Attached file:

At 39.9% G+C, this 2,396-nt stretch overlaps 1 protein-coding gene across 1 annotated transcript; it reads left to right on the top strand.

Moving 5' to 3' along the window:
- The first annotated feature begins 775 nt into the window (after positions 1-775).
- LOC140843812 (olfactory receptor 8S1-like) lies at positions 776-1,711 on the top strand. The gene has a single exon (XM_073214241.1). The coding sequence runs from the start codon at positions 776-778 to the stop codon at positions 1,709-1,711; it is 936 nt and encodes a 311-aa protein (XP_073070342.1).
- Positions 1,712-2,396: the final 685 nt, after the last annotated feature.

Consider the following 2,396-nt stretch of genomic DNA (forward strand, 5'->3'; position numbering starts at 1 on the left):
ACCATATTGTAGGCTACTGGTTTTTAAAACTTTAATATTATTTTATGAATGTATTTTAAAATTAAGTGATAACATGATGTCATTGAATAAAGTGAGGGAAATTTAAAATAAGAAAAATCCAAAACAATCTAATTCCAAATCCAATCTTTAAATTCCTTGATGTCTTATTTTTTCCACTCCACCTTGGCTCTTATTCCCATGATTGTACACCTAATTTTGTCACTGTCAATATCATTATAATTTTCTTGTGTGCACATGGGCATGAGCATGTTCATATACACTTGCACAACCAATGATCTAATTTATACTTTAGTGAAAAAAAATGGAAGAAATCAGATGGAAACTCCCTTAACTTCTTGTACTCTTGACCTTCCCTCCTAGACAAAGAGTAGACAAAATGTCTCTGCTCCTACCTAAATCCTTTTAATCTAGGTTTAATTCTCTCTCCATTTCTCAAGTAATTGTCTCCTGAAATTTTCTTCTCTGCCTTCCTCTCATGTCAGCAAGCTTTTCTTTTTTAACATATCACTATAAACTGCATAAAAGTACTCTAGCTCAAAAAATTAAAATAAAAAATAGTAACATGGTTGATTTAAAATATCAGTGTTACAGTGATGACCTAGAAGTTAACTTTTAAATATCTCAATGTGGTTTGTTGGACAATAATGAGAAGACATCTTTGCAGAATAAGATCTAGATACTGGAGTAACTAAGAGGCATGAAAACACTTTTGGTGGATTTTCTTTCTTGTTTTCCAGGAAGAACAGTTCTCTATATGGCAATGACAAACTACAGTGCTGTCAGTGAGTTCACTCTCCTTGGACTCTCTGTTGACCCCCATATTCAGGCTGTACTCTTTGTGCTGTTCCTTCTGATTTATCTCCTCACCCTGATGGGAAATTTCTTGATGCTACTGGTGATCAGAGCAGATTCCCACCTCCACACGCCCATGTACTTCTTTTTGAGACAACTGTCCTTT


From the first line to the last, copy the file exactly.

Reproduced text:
At 39.9% G+C, this 2,396-nt stretch overlaps 1 protein-coding gene across 1 annotated transcript; it reads left to right on the top strand.

Moving 5' to 3' along the window:
- The first annotated feature begins 775 nt into the window (after positions 1-775).
- LOC140843812 (olfactory receptor 8S1-like) lies at positions 776-1,711 on the top strand. The gene has a single exon (XM_073214241.1). The coding sequence runs from the start codon at positions 776-778 to the stop codon at positions 1,709-1,711; it is 936 nt and encodes a 311-aa protein (XP_073070342.1).
- Positions 1,712-2,396: the final 685 nt, after the last annotated feature.

Consider the following 2,396-nt stretch of genomic DNA (forward strand, 5'->3'; position numbering starts at 1 on the left):
ACCATATTGTAGGCTACTGGTTTTTAAAACTTTAATATTATTTTATGAATGTATTTTAAAATTAAGTGATAACATGATGTCATTGAATAAAGTGAGGGAAATTTAAAATAAGAAAAATCCAAAACAATCTAATTCCAAATCCAATCTTTAAATTCCTTGATGTCTTATTTTTTCCACTCCACCTTGGCTCTTATTCCCATGATTGTACACCTAATTTTGTCACTGTCAATATCATTATAATTTTCTTGTGTGCACATGGGCATGAGCATGTTCATATACACTTGCACAACCAATGATCTAATTTATACTTTAGTGAAAAAAAATGGAAGAAATCAGATGGAAACTCCCTTAACTTCTTGTACTCTTGACCTTCCCTCCTAGACAAAGAGTAGACAAAATGTCTCTGCTCCTACCTAAATCCTTTTAATCTAGGTTTAATTCTCTCTCCATTTCTCAAGTAATTGTCTCCTGAAATTTTCTTCTCTGCCTTCCTCTCATGTCAGCAAGCTTTTCTTTTTTAACATATCACTATAAACTGCATAAAAGTACTCTAGCTCAAAAAATTAAAATAAAAAATAGTAACATGGTTGATTTAAAATATCAGTGTTACAGTGATGACCTAGAAGTTAACTTTTAAATATCTCAATGTGGTTTGTTGGACAATAATGAGAAGACATCTTTGCAGAATAAGATCTAGATACTGGAGTAACTAAGAGGCATGAAAACACTTTTGGTGGATTTTCTTTCTTGTTTTCCAGGAAGAACAGTTCTCTATATGGCAATGACAAACTACAGTGCTGTCAGTGAGTTCACTCTCCTTGGACTCTCTGTTGACCCCCATATTCAGGCTGTACTCTTTGTGCTGTTCCTTCTGATTTATCTCCTCACCCTGATGGGAAATTTCTTGATGCTACTGGTGATCAGAGCAGATTCCCACCTCCACACGCCCATGTACTTCTTTTTGAGACAACTGTCCTTT